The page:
Suspected Israeli settlers vandalized several vehicles belonging to Palestinian workers in the West Bank on Tuesday in broad daylight in an incident caught by security cameras.
It appeared to be the latest in a series of so-called "price tag" attacks, in which hard-line Israeli nationalists attack Palestinians and vandalize their property in response to Palestinian militant attacks or perceived efforts by Israeli authorities to limit settlement activity.
Footage carried by Israeli public broadcaster Kan appeared to show around 10 people, all wearing hoods and masks, puncturing the tires and smashing the windows of parked cars near the West Bank settlement of Shiloh.
Police spokeswoman Shlomit Bakshi said at least six vehicles were damaged and that officers have launched an investigation into the incident. No suspects have been apprehended.
She said that earlier in the day the army and border police had removed a structure erected without authorization from a nearby illegal settlement outpost.
Israeli media identified the site as Alei Ayin, a small, remote cluster of buildings unauthorized by the Israeli government. Peace Now, an Israeli anti-settlement watchdog, said the Alei Ayin illegal outpost was established in 2020 near the settlement of Shiloh and the neighboring Palestinian village of Turmus Aya.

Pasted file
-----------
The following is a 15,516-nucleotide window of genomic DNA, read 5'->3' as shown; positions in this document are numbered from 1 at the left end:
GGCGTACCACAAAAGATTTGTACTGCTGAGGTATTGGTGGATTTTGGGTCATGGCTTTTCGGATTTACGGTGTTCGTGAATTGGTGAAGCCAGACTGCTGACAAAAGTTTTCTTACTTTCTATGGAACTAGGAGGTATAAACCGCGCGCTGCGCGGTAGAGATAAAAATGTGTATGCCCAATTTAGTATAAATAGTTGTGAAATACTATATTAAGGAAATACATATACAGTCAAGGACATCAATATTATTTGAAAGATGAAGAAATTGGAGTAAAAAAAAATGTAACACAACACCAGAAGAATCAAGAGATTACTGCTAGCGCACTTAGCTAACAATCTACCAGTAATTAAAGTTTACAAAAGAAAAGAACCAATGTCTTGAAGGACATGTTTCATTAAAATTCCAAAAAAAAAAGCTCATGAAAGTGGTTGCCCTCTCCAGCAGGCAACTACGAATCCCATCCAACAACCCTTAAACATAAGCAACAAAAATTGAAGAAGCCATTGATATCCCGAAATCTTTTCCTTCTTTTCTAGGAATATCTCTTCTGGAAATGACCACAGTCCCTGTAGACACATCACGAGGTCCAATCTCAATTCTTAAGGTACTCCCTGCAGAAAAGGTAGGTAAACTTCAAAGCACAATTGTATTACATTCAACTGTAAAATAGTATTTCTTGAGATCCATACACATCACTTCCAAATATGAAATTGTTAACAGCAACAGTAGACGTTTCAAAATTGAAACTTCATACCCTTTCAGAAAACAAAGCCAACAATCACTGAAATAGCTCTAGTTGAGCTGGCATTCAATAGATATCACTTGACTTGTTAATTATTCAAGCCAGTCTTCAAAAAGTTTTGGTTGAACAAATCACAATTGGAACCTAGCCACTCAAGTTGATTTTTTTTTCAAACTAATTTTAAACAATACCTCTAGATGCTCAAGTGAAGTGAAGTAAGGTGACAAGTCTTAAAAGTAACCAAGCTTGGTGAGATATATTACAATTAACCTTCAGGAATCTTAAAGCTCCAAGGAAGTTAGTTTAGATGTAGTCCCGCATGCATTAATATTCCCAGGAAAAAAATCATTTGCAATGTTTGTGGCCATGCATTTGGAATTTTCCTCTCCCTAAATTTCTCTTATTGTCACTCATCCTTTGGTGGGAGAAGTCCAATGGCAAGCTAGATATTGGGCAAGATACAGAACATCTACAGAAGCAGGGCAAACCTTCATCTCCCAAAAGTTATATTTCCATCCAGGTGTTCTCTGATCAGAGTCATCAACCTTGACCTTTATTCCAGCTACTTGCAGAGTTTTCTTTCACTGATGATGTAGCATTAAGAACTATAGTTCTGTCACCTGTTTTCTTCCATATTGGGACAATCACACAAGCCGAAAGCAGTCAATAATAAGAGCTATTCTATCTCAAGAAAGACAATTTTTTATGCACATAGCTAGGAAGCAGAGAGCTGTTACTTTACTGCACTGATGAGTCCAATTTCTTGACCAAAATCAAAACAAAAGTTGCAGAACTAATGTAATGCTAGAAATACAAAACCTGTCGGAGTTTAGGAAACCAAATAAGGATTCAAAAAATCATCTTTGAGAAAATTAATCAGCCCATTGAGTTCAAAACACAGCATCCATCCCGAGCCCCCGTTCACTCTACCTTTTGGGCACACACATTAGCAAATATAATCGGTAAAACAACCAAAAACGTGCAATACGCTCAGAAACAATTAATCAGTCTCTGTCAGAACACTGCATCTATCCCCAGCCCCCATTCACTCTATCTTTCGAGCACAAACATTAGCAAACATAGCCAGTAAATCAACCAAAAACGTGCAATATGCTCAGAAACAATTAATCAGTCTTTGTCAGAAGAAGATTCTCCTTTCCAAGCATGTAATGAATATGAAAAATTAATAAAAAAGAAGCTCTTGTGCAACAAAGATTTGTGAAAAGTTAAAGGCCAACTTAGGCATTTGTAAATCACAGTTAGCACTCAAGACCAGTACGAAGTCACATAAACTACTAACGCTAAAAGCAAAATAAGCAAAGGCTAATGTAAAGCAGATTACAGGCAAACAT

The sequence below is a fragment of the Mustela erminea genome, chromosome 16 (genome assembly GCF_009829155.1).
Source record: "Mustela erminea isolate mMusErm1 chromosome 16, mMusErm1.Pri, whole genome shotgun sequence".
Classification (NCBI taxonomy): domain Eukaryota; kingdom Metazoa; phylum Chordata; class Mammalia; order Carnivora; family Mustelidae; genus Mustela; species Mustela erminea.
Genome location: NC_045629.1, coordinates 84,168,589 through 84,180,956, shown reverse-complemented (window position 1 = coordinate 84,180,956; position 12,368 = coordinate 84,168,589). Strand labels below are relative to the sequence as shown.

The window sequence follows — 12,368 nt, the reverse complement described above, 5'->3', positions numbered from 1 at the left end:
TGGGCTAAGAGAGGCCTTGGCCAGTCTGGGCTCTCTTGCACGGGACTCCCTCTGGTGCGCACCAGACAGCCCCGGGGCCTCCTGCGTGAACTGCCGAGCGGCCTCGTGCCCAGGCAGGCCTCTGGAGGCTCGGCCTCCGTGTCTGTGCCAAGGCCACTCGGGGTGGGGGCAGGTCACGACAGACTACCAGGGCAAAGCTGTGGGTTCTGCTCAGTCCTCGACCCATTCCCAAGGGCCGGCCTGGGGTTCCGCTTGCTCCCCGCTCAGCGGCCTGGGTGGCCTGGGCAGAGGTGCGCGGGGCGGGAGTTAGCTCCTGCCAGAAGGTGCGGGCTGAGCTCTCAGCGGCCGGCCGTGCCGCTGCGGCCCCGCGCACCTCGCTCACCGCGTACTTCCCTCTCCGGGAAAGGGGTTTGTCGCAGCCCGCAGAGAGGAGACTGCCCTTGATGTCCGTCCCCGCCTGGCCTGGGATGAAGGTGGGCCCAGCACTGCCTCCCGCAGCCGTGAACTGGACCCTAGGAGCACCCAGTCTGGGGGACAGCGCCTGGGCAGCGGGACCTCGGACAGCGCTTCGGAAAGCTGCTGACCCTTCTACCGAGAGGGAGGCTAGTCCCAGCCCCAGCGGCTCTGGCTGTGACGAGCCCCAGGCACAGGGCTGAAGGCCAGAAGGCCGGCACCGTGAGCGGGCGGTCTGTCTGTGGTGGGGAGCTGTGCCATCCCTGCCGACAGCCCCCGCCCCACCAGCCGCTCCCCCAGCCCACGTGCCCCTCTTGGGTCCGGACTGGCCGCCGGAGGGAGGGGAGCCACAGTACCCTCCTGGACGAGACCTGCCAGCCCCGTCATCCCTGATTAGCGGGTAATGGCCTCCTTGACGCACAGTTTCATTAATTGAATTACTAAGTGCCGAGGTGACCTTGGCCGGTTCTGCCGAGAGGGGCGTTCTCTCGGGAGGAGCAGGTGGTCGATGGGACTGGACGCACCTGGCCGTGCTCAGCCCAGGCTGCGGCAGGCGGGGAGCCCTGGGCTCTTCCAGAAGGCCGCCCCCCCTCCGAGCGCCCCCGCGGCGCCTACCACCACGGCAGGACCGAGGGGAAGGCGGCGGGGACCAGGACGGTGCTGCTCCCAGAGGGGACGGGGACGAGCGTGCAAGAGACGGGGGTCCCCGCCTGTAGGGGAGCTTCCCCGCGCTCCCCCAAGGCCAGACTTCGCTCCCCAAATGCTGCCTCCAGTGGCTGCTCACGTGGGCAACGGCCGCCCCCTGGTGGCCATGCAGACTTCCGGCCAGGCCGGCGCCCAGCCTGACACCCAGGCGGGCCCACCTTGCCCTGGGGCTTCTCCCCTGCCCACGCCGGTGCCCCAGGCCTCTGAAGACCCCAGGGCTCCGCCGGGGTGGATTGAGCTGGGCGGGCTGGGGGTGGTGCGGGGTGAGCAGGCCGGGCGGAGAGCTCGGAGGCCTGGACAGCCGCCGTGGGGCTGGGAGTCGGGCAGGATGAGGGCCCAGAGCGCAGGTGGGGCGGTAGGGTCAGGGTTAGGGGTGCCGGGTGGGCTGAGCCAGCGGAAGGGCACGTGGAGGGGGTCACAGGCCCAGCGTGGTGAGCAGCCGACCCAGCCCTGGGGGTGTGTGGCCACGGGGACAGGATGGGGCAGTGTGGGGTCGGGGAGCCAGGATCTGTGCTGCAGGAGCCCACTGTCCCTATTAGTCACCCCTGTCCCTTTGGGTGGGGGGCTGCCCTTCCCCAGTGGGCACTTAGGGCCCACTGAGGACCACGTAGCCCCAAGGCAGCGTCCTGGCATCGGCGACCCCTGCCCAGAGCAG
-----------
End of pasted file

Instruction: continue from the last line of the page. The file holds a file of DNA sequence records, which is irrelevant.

Brian Reeves, a Peace Now spokesman, said there has been a marked rise in settler violence against Palestinians in recent months.
Israel captured the West Bank and East Jerusalem from Jordan in the 1967 Six-Day War and began settling the territory shortly thereafter. More than 600,000 Israelis now live in settlements in the West Bank and East Jerusalem.
Most of the international community considers Israeli settlements illegal and an obstacle to peace with the Palestinians, who seek the West Bank and East Jerusalem as part of a future independent state.